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Thousands mark Bhutto's death anniversary

Tens of thousands of people throng the tomb of former Pakistan PM Benazir Bhutto in her hometown in Sindh province to pay homage to the slain leader on her first death anniversary.

world Updated: Dec 27, 2008 13:57 IST

Tens of thousands of people on Saturday thronged the tomb of the charismatic former premier Benazir Bhutto in her hometown in Pakistan's southern Sindh province to pay homage to the slain leader on her first death anniversary, with authorities yet to track down her assassins.

Amidst tight security, Supporters of Bhutto's PPP, which heads the ruling coalition at the centre, streamed into Naudero in Sindh province from all parts of the country to participate in the events marking her death anniversary.

Bhutto, 54, was assassinated in a gun-and-suicide attack shortly after she had addressed an election rally in Rawalpindi on December 27 last year.

"The tyrants and the killers have killed her but they shall never be able to kill her ideas, which drove and inspired a generation to lofty aims," her husband President Asif Ali Zardari said in a message on the death anniversary of Bhutto, whose killers have still not been brought to justice.

"In the tradition of a true Bhutto, she faced certain death rather than abandon her principles or the people," Zardari said, adding she gave voice to the common man.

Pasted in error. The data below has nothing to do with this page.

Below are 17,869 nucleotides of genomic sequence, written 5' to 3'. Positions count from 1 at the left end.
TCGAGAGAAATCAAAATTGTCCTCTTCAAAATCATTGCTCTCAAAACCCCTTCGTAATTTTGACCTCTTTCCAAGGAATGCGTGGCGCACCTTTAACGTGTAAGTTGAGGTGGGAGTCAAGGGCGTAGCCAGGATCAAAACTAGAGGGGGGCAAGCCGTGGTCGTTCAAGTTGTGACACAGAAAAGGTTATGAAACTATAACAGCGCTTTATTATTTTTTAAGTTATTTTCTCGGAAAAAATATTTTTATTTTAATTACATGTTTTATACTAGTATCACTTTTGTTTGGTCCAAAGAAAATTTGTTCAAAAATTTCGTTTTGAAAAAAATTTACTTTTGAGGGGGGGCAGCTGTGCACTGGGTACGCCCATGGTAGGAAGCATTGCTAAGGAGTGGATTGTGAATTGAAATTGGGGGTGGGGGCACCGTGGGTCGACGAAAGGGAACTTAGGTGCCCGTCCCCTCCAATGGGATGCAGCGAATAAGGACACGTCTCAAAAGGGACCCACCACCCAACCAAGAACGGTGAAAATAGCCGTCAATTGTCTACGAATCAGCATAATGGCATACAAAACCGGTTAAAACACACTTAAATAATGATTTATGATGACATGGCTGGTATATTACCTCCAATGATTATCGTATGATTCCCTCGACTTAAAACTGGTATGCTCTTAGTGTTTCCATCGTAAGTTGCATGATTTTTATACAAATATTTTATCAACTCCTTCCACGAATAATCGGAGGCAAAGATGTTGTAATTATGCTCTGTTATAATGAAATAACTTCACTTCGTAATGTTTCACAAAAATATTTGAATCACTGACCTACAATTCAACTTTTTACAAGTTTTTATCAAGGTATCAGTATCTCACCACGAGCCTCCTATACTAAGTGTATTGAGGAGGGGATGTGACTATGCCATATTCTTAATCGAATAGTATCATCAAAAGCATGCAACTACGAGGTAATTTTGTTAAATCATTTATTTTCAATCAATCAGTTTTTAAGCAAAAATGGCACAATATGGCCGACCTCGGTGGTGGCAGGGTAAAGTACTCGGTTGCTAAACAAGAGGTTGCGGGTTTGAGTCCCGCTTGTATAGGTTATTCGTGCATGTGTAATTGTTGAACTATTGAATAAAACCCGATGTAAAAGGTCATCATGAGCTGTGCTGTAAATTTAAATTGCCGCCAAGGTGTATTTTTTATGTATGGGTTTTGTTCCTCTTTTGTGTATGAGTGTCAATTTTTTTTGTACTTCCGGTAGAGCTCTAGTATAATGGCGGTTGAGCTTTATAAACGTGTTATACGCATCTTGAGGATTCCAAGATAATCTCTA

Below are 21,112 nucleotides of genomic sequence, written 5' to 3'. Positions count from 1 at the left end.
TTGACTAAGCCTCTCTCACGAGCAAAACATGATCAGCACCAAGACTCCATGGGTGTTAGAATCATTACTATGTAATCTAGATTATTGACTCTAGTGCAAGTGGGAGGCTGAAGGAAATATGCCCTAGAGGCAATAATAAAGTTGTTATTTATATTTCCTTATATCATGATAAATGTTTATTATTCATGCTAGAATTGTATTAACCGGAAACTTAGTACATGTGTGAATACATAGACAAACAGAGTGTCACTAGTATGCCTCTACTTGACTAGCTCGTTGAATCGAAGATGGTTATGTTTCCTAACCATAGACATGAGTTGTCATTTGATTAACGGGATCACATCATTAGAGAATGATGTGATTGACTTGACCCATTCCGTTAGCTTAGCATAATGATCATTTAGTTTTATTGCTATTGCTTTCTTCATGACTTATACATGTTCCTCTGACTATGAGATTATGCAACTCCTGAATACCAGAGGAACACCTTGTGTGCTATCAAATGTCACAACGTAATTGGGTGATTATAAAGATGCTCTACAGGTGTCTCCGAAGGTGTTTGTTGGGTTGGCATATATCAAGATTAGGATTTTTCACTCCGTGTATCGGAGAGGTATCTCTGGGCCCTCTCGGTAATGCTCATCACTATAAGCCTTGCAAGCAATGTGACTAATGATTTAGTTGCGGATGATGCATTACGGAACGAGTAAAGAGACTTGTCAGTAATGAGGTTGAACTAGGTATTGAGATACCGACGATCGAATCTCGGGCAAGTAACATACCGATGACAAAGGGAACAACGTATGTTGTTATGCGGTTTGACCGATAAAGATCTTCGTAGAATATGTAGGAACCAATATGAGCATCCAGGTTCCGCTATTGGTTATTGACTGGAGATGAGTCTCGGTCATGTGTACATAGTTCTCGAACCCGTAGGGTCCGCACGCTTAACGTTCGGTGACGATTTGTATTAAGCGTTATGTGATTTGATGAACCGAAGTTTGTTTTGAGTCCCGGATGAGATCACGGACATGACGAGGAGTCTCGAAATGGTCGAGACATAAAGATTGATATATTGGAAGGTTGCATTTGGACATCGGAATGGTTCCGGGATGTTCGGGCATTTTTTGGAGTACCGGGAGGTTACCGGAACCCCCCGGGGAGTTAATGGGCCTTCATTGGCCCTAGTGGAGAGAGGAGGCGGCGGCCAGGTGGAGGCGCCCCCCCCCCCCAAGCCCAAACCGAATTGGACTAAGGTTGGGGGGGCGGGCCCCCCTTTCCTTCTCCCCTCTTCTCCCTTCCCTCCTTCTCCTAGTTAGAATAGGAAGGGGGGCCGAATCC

A thick blanket of fog delayed the proceedings marking the occasion, with the main event taking place at the Bhutto family mausoleum in Garhi Khuda Baksh, around which a tight security blanket has been thrown by the authorities.

Some 7,000 police personnel, 500 commandos and paramilitary forces have been deployed there in the wake of intelligence reports of possible terrorist attacks aimed at disrupting the event.

The central leadership of the PPP -- including Zardari and his son Bilawal, the party co-chairman -- have congregated in Naudero to participate in the ceremony. A meeting of the PPP's central executive committee, chaired by Bilawal, sought an early inquiry by the UN into Bhutto's assassination. The meeting also paid tribute to Bhutto for her role in the struggle against dictatorship.

Bhutto's daughters Bakhtawar and Asifa and her sister Sanam are also in Naudero. Sanam visited Bhutto's grave yesterday also and laid a floral wreath.

PPP workers poured into Naudero in convoys from all corners of Pakistan, shouting slogans like "Zinda Hey Bibi Zinda Hey" (Benazir is still alive).

Stalls selling posters and badges with photographs of Bhutto sprang up all over the town. Cassettes of Bhutto's speeches and of songs in her praise are also on sale.

Tents have been erected for the PPP workers near the mausoleum as helicopters hovered overhead, maintaining surveillance over the site.

Walk-through gates, watch towers, security barriers and CCTVs have been installed to ensure tight security in the area. Special programmes, walks, contests and seminars have also been arranged by the party in honour of Bhutto.

In the garrison city of Rawalpindi, PPP workers organised a torch rally last night to pay homage to Bhutto. The workers marched from the local Press Club towards a temporary monument at Liaquat Bagh, where Bhutto was assassinated.

The two-time ex-premier was killed barely two months after she returned to Pakistan from self-exile to lead PPP's campaign for the general election. She had earlier survived a suicide attack on her hours after her return home in October last year.

Bhutto's killing sparked widespread violence in Pakistan, especially in Sindh, that continued for several days and brought the country to a standstill. Authorities in Sindh have taken special measures to ensure that there is no untoward incident during the anniversary.